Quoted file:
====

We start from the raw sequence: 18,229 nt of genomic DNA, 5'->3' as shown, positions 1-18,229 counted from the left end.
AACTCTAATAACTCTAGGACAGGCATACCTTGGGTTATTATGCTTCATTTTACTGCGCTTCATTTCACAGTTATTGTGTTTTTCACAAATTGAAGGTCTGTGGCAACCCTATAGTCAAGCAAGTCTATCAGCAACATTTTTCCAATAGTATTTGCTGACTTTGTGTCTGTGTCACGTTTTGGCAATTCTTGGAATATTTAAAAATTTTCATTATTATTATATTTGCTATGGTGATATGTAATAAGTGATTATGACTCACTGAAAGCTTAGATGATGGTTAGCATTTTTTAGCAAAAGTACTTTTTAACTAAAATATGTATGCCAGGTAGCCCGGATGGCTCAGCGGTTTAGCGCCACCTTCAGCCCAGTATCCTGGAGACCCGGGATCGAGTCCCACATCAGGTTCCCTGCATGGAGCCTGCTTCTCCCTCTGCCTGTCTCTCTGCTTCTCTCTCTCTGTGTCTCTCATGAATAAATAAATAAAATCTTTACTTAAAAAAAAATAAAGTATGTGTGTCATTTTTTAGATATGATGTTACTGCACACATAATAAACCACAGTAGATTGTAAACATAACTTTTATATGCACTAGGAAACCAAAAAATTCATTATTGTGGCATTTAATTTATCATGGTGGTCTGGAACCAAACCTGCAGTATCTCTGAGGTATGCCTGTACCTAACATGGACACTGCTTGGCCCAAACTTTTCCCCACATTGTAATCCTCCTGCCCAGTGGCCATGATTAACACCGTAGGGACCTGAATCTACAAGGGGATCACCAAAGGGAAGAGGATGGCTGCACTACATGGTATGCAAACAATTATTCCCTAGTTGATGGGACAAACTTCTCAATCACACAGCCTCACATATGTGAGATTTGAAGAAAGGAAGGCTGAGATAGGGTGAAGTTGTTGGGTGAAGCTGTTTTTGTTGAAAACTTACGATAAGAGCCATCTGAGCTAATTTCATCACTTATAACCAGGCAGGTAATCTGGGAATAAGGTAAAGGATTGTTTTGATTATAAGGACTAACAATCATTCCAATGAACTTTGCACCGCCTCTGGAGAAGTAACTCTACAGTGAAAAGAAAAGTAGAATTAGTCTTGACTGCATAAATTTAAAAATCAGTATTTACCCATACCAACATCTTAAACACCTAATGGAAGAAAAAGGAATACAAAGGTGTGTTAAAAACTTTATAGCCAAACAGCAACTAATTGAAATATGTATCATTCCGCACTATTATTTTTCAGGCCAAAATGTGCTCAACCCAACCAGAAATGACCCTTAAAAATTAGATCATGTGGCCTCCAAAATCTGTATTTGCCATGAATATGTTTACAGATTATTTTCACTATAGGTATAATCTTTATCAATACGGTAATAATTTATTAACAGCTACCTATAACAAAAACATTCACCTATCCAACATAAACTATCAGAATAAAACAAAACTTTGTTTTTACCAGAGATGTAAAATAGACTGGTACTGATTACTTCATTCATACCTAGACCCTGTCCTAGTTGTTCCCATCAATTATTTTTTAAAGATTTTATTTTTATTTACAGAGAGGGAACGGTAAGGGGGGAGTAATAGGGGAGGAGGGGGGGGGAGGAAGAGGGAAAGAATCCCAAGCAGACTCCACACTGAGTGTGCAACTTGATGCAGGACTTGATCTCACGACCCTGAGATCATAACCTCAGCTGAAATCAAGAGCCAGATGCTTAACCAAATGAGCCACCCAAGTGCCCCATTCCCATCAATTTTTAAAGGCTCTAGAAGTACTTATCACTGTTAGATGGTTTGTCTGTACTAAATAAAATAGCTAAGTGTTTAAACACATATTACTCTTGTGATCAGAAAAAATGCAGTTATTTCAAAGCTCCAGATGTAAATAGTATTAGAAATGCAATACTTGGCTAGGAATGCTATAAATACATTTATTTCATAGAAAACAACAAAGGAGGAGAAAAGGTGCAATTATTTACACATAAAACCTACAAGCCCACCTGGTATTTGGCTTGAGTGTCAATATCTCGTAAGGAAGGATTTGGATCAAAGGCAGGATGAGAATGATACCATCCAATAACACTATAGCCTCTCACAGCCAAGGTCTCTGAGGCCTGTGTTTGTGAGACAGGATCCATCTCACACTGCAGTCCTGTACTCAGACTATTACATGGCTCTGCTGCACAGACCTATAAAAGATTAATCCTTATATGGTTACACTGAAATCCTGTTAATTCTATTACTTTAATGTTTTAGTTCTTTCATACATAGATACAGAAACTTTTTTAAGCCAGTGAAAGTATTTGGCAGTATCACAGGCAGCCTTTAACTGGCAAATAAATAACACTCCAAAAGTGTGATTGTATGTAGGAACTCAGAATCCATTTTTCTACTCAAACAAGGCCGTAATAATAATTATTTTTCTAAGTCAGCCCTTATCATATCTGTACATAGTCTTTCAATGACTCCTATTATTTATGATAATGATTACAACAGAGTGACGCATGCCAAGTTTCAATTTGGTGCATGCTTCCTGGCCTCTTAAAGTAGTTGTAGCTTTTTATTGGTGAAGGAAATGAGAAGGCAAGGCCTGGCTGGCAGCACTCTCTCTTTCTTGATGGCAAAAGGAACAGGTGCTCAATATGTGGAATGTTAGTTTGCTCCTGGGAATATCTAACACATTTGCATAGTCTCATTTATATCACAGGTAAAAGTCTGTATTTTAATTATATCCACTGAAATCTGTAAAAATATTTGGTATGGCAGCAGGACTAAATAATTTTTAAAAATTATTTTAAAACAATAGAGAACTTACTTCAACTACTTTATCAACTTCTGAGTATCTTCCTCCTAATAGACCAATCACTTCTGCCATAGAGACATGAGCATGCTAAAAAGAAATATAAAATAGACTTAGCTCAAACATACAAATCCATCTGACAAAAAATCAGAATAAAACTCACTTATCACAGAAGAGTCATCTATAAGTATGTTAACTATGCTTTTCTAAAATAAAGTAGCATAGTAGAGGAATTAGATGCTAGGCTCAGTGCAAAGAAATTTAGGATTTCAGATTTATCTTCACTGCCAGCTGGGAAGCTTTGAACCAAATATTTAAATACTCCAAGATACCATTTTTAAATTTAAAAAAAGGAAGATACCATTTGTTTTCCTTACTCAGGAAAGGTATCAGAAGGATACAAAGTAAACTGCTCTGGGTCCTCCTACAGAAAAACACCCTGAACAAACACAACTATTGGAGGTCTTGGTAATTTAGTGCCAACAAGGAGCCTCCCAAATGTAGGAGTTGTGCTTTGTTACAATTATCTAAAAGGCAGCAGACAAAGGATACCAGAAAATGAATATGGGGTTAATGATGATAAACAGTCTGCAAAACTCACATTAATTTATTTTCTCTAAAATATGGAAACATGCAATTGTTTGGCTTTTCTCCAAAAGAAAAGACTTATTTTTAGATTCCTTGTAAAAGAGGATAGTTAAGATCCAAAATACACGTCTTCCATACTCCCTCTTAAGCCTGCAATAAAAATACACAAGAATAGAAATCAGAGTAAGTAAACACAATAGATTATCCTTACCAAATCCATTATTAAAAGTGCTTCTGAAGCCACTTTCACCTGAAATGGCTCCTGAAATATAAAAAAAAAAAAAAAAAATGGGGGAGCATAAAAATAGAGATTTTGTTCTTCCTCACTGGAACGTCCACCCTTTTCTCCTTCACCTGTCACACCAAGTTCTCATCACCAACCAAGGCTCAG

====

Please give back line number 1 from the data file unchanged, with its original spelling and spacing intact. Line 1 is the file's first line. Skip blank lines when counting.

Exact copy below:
We start from the raw sequence: 18,229 nt of genomic DNA, 5'->3' as shown, positions 1-18,229 counted from the left end.